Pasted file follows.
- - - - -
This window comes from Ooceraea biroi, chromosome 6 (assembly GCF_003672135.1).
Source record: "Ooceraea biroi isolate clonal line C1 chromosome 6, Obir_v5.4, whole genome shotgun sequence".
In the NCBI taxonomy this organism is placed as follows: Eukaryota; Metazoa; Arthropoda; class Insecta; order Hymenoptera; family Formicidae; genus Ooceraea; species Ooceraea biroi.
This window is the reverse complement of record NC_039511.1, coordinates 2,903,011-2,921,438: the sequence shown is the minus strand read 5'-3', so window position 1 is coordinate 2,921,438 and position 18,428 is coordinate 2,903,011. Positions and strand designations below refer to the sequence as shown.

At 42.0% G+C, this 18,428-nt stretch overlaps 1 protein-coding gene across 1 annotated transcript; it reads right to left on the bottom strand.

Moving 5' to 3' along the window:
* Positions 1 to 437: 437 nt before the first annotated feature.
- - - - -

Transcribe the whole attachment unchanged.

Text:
This window comes from Ooceraea biroi, chromosome 6 (assembly GCF_003672135.1).
Source record: "Ooceraea biroi isolate clonal line C1 chromosome 6, Obir_v5.4, whole genome shotgun sequence".
In the NCBI taxonomy this organism is placed as follows: Eukaryota; Metazoa; Arthropoda; class Insecta; order Hymenoptera; family Formicidae; genus Ooceraea; species Ooceraea biroi.
This window is the reverse complement of record NC_039511.1, coordinates 2,903,011-2,921,438: the sequence shown is the minus strand read 5'-3', so window position 1 is coordinate 2,921,438 and position 18,428 is coordinate 2,903,011. Positions and strand designations below refer to the sequence as shown.

At 42.0% G+C, this 18,428-nt stretch overlaps 1 protein-coding gene across 1 annotated transcript; it reads right to left on the bottom strand.

Moving 5' to 3' along the window:
* Positions 1 to 437: 437 nt before the first annotated feature.